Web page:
Projects per year
This article critically assesses the potential impact of the proposed Data Protection Regulation on the undertaking of social sciences research in the UK, providing practical analysis from the perspective of research involving administrative data. This assessment reveals how changes to the key concepts of anonymisation, personal data and lawfulness may impact upon social sciences research. The approach taken to the regulation of personal versus anonymised data in the proposed Regulation represents a disproportionate and de-contextualised response to the risks involved in undertaking social sciences research that may create disincentives for investing in privacy protective mechanisms. It is positive that there is explicit recognition of research as a legitimate form of data processing. However, negative implications will arise from the introduction of pseudonymous data as a subset of personal data, without proportionate consideration of varying processing contexts and factors surrounding de-identification and specifically, the strict security measures taken to prohibit de-identification in the research context.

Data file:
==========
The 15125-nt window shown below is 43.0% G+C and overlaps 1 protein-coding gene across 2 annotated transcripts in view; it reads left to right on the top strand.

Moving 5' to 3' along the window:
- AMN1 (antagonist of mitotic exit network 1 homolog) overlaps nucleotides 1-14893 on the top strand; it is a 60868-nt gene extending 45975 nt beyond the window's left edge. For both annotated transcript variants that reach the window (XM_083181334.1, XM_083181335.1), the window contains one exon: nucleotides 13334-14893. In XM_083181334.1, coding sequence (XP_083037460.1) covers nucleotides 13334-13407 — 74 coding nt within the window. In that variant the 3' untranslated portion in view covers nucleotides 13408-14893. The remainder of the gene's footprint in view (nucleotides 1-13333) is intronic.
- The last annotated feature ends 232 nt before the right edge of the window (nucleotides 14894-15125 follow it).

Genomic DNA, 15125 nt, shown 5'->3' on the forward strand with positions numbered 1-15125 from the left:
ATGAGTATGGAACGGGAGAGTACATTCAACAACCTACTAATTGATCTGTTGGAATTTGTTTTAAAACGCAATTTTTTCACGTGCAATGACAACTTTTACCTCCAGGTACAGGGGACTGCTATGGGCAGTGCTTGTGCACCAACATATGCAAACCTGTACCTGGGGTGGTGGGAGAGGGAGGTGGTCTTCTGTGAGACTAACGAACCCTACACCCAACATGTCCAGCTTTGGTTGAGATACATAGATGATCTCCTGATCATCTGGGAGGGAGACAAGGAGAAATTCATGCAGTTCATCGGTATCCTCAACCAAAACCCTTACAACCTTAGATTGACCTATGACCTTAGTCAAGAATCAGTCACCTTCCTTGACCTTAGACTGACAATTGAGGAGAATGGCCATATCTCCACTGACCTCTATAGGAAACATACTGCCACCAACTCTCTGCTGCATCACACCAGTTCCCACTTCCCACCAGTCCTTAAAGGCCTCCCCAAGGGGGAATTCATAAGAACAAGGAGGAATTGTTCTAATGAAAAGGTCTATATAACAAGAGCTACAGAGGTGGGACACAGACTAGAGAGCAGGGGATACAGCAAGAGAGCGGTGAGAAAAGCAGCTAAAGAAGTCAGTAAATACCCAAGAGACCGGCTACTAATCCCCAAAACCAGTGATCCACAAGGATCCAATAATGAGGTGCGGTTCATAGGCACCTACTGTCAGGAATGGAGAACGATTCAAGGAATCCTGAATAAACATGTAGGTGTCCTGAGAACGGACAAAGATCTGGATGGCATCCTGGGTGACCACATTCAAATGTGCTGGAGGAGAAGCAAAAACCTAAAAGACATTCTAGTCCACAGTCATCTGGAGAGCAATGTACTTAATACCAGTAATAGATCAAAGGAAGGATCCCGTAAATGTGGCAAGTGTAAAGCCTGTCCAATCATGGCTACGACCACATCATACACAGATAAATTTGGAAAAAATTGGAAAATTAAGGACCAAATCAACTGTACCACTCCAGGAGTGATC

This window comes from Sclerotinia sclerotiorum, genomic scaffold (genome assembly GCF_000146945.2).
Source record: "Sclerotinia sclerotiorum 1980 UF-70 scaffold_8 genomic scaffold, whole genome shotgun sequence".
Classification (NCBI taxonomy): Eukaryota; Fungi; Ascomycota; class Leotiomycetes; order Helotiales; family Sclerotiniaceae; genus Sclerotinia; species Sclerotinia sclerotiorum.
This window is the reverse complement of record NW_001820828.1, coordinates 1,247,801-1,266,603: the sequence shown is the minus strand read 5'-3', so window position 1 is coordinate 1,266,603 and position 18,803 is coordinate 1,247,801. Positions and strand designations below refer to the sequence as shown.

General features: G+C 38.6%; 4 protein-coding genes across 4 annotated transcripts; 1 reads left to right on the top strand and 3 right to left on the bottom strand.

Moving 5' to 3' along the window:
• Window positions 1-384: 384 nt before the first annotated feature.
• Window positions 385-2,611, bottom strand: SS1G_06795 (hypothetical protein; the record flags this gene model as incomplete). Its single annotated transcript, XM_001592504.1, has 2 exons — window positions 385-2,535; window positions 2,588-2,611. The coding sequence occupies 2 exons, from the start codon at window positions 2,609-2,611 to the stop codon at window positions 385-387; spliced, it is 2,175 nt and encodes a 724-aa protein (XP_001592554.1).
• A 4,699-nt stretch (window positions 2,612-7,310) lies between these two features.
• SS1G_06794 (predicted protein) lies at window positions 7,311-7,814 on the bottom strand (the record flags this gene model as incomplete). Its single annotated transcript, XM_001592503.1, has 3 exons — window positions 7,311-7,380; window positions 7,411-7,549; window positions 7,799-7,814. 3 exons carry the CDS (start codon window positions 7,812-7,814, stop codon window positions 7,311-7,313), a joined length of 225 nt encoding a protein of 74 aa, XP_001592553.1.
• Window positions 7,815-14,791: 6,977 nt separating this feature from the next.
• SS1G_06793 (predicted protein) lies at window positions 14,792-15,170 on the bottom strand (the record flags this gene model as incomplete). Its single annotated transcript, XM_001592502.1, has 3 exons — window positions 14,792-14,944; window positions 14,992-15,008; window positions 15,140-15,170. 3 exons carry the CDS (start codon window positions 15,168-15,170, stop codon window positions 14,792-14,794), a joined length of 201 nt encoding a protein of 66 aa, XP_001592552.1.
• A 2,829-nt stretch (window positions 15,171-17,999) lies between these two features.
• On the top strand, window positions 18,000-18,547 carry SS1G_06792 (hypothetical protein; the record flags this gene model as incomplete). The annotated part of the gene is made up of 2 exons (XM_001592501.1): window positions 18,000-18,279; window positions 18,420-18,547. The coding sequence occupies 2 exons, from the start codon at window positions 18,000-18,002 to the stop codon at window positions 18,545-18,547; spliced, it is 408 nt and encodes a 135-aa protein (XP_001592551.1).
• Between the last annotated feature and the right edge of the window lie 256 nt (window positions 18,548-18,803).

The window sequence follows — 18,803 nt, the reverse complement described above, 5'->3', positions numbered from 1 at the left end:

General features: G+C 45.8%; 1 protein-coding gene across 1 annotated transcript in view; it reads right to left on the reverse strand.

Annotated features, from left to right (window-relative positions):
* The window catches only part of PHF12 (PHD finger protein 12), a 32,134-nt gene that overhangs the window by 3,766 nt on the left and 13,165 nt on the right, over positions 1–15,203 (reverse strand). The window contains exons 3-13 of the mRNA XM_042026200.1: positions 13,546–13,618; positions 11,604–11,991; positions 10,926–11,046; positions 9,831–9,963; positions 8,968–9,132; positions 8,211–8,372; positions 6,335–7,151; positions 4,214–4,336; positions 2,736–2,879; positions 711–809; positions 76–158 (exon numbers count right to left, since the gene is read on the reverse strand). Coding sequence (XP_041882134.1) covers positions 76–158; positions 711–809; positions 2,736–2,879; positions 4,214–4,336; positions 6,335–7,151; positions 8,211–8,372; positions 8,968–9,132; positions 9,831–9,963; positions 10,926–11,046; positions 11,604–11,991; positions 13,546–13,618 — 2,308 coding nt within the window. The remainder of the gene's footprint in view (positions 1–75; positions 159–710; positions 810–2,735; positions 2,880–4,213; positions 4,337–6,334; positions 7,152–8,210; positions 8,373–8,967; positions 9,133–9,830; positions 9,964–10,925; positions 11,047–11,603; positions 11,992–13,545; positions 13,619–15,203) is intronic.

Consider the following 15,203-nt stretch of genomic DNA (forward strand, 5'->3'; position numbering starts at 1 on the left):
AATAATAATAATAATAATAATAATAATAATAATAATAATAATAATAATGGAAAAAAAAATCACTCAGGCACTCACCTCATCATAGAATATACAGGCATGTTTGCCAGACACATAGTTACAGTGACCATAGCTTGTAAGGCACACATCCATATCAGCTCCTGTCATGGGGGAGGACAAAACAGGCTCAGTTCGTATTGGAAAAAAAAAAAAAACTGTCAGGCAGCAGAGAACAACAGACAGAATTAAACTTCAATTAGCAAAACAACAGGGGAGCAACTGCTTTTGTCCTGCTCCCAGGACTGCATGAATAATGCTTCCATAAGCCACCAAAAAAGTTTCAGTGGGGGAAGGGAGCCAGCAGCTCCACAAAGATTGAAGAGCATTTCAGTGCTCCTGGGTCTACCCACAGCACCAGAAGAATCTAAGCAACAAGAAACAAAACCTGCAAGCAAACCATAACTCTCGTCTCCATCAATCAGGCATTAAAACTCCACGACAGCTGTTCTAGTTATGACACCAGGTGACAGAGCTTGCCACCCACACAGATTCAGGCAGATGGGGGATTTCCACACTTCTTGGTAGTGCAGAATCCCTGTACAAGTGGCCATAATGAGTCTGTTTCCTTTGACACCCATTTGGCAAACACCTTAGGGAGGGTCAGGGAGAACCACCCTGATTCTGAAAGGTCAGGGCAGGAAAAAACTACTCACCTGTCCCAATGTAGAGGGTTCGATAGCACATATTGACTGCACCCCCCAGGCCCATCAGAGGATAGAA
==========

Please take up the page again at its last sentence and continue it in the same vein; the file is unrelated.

|Journal||European Data Protection Law Review|
|Publication status||Published - 2015|